Wednesday, January 23, 2013

The Home Improvement Guide to Story Structure

[Several people who were unable to attend my presentation last week asked for more details. The following, originally posted in October 2011, was one of the topics.]

There is an eternal law, inscribed into the very essence of the universe before even the gods came on the scene, that any home improvement project will require at least three trips to the store.

Don't believe me?

Many creation myths show the gods making several attempts before we get the world in which we live. Even the book of Genesis has a do-over with Noah.


Many stories are basically a series of try/fail cycles.

Consider the archetypical home improvement project:

  1. Having decided to undertake some repair or improvement, you go to the store and get what you need.
  2. After working on the project for a while, you make another trip to the store to get all the things you didn't know you needed.
  3. Finally, a few injuries and explicatives later, you make a final trip to the store to get what you really need (as well as to replace the pieces you broke).
Of course, there are times when you make one trip because you know what you're doing and what you need. The point is that you would rarely tell a story about that activity because, a, "This was the problem so I got that part I needed and fixed it," story is boring--in fact, it's not a story, it's a recipe.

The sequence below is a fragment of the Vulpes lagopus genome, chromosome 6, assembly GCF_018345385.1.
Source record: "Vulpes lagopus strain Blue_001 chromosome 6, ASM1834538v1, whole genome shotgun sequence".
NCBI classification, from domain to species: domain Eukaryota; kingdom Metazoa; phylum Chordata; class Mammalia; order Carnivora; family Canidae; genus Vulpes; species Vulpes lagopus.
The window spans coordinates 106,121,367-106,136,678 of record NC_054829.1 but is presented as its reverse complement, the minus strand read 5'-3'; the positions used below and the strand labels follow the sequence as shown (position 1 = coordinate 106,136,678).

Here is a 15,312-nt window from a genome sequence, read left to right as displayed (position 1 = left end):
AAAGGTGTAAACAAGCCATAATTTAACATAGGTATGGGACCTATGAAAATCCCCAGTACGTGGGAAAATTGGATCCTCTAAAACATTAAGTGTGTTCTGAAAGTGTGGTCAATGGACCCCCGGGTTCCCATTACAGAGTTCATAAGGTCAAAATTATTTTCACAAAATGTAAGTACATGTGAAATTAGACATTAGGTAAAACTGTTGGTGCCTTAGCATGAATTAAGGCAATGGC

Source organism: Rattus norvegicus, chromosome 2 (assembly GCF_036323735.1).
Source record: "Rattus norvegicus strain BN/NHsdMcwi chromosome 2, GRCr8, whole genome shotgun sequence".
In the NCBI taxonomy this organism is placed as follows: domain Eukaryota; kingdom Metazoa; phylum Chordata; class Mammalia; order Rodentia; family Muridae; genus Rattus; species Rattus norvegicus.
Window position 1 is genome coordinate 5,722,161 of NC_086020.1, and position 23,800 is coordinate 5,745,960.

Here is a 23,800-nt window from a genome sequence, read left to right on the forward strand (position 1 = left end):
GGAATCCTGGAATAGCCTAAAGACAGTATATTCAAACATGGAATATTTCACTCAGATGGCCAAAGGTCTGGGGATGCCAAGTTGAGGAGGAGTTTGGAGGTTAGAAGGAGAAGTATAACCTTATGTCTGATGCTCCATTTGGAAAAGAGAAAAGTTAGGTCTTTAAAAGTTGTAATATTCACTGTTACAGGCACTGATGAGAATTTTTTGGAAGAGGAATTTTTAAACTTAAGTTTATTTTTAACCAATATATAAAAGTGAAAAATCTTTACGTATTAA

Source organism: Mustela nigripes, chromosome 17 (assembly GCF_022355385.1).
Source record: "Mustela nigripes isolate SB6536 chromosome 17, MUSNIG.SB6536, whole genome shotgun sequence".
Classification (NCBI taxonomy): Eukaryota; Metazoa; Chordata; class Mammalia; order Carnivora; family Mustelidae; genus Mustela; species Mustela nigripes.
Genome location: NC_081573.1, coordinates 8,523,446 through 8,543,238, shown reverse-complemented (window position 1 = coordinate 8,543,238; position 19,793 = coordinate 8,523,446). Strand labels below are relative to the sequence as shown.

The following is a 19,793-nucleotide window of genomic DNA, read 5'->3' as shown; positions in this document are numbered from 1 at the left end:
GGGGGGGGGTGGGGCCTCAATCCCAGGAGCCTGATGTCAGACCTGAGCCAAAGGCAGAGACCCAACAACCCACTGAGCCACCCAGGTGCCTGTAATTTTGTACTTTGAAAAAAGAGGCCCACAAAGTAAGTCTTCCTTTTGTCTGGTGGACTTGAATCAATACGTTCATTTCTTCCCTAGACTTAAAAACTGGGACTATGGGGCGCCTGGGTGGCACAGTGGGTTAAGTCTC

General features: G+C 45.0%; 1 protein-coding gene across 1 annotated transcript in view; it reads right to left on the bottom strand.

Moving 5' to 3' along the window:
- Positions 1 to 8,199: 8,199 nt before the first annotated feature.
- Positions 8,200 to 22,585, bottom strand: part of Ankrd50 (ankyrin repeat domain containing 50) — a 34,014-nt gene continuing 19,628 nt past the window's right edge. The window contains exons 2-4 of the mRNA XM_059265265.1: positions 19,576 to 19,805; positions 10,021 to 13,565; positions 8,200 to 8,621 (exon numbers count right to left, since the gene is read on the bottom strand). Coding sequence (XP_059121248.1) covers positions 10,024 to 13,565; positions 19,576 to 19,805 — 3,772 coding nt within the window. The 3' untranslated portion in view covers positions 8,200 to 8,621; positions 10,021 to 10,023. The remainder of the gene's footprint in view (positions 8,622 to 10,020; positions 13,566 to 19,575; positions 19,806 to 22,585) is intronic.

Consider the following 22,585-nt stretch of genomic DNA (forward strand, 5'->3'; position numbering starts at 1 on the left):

For a story to be interesting, it must show how the protagonist triangulated on a solution to a difficult problem. It's like the process of artillerymen finding the range to a target: the first shot falls short so they increase the elevation; the second shot lands behind so they dial back, but not as much as the first setting; the third shot is much more likely to hit.

And suddenly, without trying, we've discovered the three-act story structure: try/fail (act 1), try/fail (act 2), try/succeed (act 3). Each try is a possible solution and each fail shows why the solution falls short as well as ratcheting up the scope of the problem. In the realm of DIY, for example, you fail to reattach the loose tile in the bathroom because the wallboard behind has water damage, but you can't just replace the wallboard because the pipe inside is leaking.

If you scrape away all the formal baggage around, "The Three Act Structure," it really is that simple.

[That said, like any good DIY project, there's a big gap between the theory and actually putting it into practice in the form of a finished novel.]

Image: Simon Howden /

Wednesday, January 16, 2013

Narrative Complexity

Complexity in fiction is … well, a complex topic.

Clearly you don’t want to write something so complex that it leaves readers perplexed and frustrated. At the other extreme, readers are quickly bored by a story that’s too simple.

Complexity, which is best understood as the degree to which there is variation in the results each time you sample something, is important in fiction only because the world in which we live is complex. Romance is a simple example of the complexities with which we deal: each time we interact with that certain someone we come away with a collection of indirect evidence that we’re rising or falling in his or her esteem but rarely anything definitive. Compared to the simplicity of species that go into heat or spawn at the same time each year, it’s a wonder we ever managed to reproduce.